If you’ve ever copied a folder’s worth of files in Windows, you’ve come across the Confirm File Replace dialog, which asks you if you want to replace an existing file with a new file. You have the option to answer Yes just for this file, Yes to All—which will just replace all the originals with the new copies—or you can say No; what’s missing is a button to say No to All. Rather than clicking No countless times if No to All is what you really want, tech weblog Online Tech Tips points out that Windows simulates the No to All response if you hold the Shift key and then click No. Vista changed this dialog entirely, but if you’re still living la vida XP, it’s a good shortcut to know…
If you’re, like me, spending endless hours on Photoshop, drawing or just editing/retouching photos, or just doing collages, you’ll probably want more out of your machine. Chances are that you already know most if not some of the tips I’ll give you below. By the way these tips are for PC users only.
Again, these are intended for the serious artist or the professional that demands more out of the application and works with large format artwork for print. If you’re editing small images for everyday or web use, you’ll definitely not need all this gear, as your everyday pc does the job beautifully.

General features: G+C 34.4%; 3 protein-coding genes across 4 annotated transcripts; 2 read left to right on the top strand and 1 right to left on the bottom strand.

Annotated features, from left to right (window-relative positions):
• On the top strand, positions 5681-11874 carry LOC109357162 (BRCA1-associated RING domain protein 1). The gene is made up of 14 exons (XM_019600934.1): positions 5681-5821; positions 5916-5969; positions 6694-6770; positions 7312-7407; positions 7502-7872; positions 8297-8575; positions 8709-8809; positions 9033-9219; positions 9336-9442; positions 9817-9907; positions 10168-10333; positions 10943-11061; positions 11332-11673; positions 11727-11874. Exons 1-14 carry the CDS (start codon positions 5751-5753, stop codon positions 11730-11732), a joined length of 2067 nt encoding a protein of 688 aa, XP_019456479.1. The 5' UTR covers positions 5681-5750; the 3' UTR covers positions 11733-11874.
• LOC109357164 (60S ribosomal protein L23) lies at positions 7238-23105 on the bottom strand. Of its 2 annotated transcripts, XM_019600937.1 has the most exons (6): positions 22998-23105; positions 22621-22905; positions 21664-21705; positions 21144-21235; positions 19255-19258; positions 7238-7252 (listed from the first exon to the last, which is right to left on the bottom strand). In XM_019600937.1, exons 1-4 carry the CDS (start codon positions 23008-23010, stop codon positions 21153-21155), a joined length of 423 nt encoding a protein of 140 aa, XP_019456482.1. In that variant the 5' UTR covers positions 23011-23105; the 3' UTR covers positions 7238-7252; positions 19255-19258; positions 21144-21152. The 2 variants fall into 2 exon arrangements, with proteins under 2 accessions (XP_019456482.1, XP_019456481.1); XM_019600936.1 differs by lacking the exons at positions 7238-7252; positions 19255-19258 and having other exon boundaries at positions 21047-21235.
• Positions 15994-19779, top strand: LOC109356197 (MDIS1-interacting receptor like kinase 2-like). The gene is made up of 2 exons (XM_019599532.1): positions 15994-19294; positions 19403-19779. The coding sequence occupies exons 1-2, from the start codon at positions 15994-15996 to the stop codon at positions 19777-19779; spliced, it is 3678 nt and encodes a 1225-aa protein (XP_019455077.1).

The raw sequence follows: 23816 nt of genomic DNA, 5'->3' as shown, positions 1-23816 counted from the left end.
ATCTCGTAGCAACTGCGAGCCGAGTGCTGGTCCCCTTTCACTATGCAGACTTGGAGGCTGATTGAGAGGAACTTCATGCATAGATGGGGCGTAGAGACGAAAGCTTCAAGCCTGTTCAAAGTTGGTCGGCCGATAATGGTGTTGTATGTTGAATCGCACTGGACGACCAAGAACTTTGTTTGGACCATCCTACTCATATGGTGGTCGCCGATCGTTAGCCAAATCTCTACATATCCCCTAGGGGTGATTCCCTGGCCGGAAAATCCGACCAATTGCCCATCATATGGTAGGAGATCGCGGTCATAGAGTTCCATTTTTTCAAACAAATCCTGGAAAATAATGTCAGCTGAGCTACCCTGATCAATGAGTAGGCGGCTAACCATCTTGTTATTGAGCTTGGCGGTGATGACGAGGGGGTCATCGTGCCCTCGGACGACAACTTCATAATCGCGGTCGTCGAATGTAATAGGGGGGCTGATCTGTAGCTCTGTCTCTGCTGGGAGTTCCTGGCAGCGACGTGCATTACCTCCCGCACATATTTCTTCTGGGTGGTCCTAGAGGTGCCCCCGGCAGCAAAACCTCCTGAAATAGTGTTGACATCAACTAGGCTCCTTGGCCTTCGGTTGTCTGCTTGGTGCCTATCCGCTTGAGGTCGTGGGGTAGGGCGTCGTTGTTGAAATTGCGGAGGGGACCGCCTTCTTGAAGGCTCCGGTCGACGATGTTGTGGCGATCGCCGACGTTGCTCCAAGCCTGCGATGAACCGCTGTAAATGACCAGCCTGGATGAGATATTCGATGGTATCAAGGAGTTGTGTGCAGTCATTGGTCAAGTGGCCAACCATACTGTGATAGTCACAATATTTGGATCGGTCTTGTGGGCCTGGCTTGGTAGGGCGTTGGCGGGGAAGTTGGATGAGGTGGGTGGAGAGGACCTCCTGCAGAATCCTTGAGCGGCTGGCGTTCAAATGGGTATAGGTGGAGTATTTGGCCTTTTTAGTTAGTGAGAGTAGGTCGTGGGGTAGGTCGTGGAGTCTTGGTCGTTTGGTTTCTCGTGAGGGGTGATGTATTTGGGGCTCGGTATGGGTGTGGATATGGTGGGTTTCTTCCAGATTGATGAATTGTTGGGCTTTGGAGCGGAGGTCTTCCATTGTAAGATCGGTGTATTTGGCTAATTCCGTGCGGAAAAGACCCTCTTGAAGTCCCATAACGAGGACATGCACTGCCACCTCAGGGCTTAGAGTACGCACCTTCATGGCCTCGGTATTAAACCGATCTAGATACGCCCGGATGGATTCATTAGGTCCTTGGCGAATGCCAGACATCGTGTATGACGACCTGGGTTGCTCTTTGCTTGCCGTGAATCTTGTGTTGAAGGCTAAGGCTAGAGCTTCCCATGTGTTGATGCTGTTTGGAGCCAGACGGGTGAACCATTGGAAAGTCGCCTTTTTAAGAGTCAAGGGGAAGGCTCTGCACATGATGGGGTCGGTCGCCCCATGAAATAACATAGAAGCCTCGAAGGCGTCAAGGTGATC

First of all I would strongly recommend a dedicated system for running Photoshop and other graphics/DTP applications like Illustrator, Corel Draw, Quark Express etc. The reason for that being that Photoshop draws a hell of a lot system resources upon running, so for instance if you’re having a mail client, a download client or a web browser also running at the same time, they also drain system resources and therefore hold back valuable resources that would have been allocated to Photoshop otherwise. Read the rest of this entry »